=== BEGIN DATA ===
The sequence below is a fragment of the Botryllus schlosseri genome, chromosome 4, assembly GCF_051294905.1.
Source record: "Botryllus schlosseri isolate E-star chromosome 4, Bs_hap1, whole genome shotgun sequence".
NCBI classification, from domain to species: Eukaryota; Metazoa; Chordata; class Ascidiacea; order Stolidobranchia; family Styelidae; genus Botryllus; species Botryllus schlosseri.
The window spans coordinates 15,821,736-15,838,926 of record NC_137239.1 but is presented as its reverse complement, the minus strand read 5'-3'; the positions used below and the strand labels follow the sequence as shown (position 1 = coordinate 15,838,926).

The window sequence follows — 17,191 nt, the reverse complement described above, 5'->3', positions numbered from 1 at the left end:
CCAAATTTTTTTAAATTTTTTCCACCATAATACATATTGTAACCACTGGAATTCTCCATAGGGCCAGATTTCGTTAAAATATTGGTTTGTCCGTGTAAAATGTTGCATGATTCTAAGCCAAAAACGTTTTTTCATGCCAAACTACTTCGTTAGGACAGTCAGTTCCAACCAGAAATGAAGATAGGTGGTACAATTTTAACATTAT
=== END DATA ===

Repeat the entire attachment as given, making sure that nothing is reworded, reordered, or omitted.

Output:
The sequence below is a fragment of the Botryllus schlosseri genome, chromosome 4, assembly GCF_051294905.1.
Source record: "Botryllus schlosseri isolate E-star chromosome 4, Bs_hap1, whole genome shotgun sequence".
NCBI classification, from domain to species: Eukaryota; Metazoa; Chordata; class Ascidiacea; order Stolidobranchia; family Styelidae; genus Botryllus; species Botryllus schlosseri.
The window spans coordinates 15,821,736-15,838,926 of record NC_137239.1 but is presented as its reverse complement, the minus strand read 5'-3'; the positions used below and the strand labels follow the sequence as shown (position 1 = coordinate 15,838,926).

The window sequence follows — 17,191 nt, the reverse complement described above, 5'->3', positions numbered from 1 at the left end:
CCAAATTTTTTTAAATTTTTTCCACCATAATACATATTGTAACCACTGGAATTCTCCATAGGGCCAGATTTCGTTAAAATATTGGTTTGTCCGTGTAAAATGTTGCATGATTCTAAGCCAAAAACGTTTTTTCATGCCAAACTACTTCGTTAGGACAGTCAGTTCCAACCAGAAATGAAGATAGGTGGTACAATTTTAACATTAT